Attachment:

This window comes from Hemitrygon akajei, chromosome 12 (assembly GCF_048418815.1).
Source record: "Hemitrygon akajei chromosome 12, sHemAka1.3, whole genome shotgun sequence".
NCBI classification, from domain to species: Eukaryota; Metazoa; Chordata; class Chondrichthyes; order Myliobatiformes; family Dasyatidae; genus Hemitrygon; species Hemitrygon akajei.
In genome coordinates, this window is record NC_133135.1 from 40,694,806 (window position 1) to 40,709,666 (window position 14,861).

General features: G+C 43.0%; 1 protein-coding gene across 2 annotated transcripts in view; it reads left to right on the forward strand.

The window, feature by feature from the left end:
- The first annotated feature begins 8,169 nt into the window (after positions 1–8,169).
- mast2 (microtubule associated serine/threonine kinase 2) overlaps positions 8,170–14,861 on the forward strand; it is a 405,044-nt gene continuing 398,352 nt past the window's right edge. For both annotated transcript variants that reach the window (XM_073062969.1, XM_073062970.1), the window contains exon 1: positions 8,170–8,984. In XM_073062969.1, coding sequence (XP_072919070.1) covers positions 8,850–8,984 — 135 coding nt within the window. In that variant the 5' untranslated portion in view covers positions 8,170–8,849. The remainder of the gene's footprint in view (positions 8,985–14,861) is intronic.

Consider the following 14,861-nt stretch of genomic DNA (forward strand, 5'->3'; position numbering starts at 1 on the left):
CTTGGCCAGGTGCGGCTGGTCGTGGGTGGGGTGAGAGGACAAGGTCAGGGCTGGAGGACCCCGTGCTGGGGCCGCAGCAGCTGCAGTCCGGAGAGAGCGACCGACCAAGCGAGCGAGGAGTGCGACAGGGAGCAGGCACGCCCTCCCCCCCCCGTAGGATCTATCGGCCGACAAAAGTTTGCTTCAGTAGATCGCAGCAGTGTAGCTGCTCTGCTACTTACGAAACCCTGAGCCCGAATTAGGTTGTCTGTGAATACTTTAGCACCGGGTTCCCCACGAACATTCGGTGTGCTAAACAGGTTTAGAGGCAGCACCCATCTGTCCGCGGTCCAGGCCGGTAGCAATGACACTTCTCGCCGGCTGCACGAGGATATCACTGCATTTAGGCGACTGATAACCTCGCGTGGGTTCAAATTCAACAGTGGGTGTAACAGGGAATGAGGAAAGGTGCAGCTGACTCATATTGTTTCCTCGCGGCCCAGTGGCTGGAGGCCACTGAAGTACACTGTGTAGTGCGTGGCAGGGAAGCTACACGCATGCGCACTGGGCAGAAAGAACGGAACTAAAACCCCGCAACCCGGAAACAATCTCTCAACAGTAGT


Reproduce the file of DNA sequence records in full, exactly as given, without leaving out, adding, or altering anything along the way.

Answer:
This window comes from Hemitrygon akajei, chromosome 12 (assembly GCF_048418815.1).
Source record: "Hemitrygon akajei chromosome 12, sHemAka1.3, whole genome shotgun sequence".
NCBI classification, from domain to species: Eukaryota; Metazoa; Chordata; class Chondrichthyes; order Myliobatiformes; family Dasyatidae; genus Hemitrygon; species Hemitrygon akajei.
In genome coordinates, this window is record NC_133135.1 from 40,694,806 (window position 1) to 40,709,666 (window position 14,861).

General features: G+C 43.0%; 1 protein-coding gene across 2 annotated transcripts in view; it reads left to right on the forward strand.

The window, feature by feature from the left end:
- The first annotated feature begins 8,169 nt into the window (after positions 1–8,169).
- mast2 (microtubule associated serine/threonine kinase 2) overlaps positions 8,170–14,861 on the forward strand; it is a 405,044-nt gene continuing 398,352 nt past the window's right edge. For both annotated transcript variants that reach the window (XM_073062969.1, XM_073062970.1), the window contains exon 1: positions 8,170–8,984. In XM_073062969.1, coding sequence (XP_072919070.1) covers positions 8,850–8,984 — 135 coding nt within the window. In that variant the 5' untranslated portion in view covers positions 8,170–8,849. The remainder of the gene's footprint in view (positions 8,985–14,861) is intronic.

Consider the following 14,861-nt stretch of genomic DNA (forward strand, 5'->3'; position numbering starts at 1 on the left):
CTTGGCCAGGTGCGGCTGGTCGTGGGTGGGGTGAGAGGACAAGGTCAGGGCTGGAGGACCCCGTGCTGGGGCCGCAGCAGCTGCAGTCCGGAGAGAGCGACCGACCAAGCGAGCGAGGAGTGCGACAGGGAGCAGGCACGCCCTCCCCCCCCCGTAGGATCTATCGGCCGACAAAAGTTTGCTTCAGTAGATCGCAGCAGTGTAGCTGCTCTGCTACTTACGAAACCCTGAGCCCGAATTAGGTTGTCTGTGAATACTTTAGCACCGGGTTCCCCACGAACATTCGGTGTGCTAAACAGGTTTAGAGGCAGCACCCATCTGTCCGCGGTCCAGGCCGGTAGCAATGACACTTCTCGCCGGCTGCACGAGGATATCACTGCATTTAGGCGACTGATAACCTCGCGTGGGTTCAAATTCAACAGTGGGTGTAACAGGGAATGAGGAAAGGTGCAGCTGACTCATATTGTTTCCTCGCGGCCCAGTGGCTGGAGGCCACTGAAGTACACTGTGTAGTGCGTGGCAGGGAAGCTACACGCATGCGCACTGGGCAGAAAGAACGGAACTAAAACCCCGCAACCCGGAAACAATCTCTCAACAGTAGT